VDI and IOPS
A few months ago I was asked to join a project which was investigating a VDI implementation for our company. I was happy to join, because I know VDI solutions can be array killers. So it’s best to join such a project in it’s earliest stage, to provide input and see where pitfalls might be. The chosen VDI solution was Citrix Xenserver, and apparently it wasn’t that early to join the project. Most parameters were already set. It had already entered the technical phase, where we were asked what it would cost and what we needed to build a working environment. In that “early” stage it got very clear to me that we were talking about virtualizing only developer desktops. We talked a bit about it, put down some remarks about which info was missing for doing a good design.
Fast forward to two weeks ago. We got a simple question.
“Can you or can you not handle the IOPS if we virtualize all developer workstations, and if not, how much money do we need to put in so we can handle them. Here are the specs you can use for your design, please tell us fast.”
The given specs;
- 125 developers, all running two workstations. Effectively we’re virtualizing 250 workstations
- All static images, no linked clones
- Peak IOPS “calculated” by architects: 30
- Those peak IOPS were only to be seen during a so called bootstorm
- Provisioned size per workstation: 1x 30GB, so we’re talking around 7.5TB
- Current infrastructure must never be impacted by the VDI implementation
We leaned back in our chairs, and told them 30 iops was way too low for a developers. Furthermore, the given provisioned size is low, but we were told it was handled by virtualizing applications.
Because the answer was needed that fast, we decided to up the number of IOPS to 100 peak. And double the provisioned size. We’re running SVC, so to keep cost low and make sure our current backend controllers wouldn’t see the IOPS of the VDI solution, we chose a DS5300 containing 146GB FC disks, purely for running VDI images. Remember, no real design here, just pulling up numbers, and matching them to a controller. We told management this was our initial design, but we wanted to look into it more.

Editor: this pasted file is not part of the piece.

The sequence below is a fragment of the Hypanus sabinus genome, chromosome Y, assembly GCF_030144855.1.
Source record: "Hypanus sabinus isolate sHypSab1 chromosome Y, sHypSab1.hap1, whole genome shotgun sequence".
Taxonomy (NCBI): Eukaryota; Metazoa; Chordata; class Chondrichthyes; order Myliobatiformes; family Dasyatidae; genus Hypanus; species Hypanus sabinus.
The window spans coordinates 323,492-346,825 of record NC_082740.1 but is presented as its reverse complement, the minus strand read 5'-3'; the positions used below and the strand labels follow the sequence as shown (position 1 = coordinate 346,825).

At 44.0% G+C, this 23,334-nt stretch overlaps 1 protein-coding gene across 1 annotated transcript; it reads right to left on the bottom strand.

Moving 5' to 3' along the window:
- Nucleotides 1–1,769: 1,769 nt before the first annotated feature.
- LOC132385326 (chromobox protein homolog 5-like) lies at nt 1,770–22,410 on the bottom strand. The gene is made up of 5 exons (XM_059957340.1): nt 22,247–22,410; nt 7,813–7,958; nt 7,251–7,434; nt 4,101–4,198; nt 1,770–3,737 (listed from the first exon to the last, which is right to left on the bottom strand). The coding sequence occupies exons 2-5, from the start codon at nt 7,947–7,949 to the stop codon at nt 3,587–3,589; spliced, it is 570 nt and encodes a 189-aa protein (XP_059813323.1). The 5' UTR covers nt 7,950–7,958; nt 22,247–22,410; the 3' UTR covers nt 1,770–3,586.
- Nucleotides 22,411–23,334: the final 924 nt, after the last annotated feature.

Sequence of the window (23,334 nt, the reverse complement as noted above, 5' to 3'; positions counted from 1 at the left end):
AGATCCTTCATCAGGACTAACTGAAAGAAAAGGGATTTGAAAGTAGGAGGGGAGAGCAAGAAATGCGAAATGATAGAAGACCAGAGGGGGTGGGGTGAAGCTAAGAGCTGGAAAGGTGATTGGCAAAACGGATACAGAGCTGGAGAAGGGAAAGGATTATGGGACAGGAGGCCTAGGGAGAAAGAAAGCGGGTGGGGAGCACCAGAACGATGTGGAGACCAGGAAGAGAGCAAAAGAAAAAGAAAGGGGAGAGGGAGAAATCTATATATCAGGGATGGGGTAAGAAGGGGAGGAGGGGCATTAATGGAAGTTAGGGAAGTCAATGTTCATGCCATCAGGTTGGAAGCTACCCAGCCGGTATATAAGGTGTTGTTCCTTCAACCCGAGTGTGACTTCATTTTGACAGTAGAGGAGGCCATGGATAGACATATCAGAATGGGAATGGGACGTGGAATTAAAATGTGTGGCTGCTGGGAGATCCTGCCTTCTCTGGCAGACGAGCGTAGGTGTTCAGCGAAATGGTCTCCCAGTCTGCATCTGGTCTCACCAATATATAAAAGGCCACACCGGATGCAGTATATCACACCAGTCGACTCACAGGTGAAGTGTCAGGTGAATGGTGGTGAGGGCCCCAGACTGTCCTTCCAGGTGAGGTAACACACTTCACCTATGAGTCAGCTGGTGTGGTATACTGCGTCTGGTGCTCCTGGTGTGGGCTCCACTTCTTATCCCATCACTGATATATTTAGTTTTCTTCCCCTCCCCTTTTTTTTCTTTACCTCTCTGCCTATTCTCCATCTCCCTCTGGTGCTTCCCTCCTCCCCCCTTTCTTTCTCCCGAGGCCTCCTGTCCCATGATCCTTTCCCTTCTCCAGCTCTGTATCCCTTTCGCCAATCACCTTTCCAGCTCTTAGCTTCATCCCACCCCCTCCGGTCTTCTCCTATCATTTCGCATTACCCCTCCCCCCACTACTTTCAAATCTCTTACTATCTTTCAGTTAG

I talked to @rootwyrm about this, and he confirmed the given specs were low. Too low. After talking some more, I decided to go back to the project, and get some names of developers, so we could monitor them for a few days, and after that could analyse real data. What we absolutely did not want, was design with some specs given to the project by the vendor of the virtualization solution. We wanted real life data from our own developers. So after a few days of logging 5 random developers, we got interesting numbers. Very interesting numbers.
Turns out 3 out of 5 developers have around 30-50 IOPS sustained. All day long. And that’s when they’re not behind their desk, but are in meetings. When they start working, IOPS shoot up, to be around 100 sustained. Serious work, compiling or debugging; 200. I’ve also seen 300-400 sustained for hours. Largest peak measured was 600. There goes the 30 IOPS we were given to work with.
Here’s a graphed example, the sample shown here is a single developer, during a 4 hour timespan.
Same story for the given capacity specs. All developers are at least running a partition of 60GB. And they need it. It’s kinda hard to virtualize and stream local Oracle installations and Tomcat servers.
I don’t even want to know how many people got in big problems due to just calculating with the specs the virtualization vendor gave them, and not measuring themselves. It’s going to be a big problem if you invested in running this for 250 users, the POC and all tests succeed, and when rolling out in production starts you come to the conclusion your arrays can’t keep up and you’ve paved a road to disaster. Then go and tell upper management you need a few bucks more. Not funny.
We’re back to drawing board. Logging more users for analysing next week.
Hope you guys out there do the same as we did, never assume. Because it will make an ass out of u and me.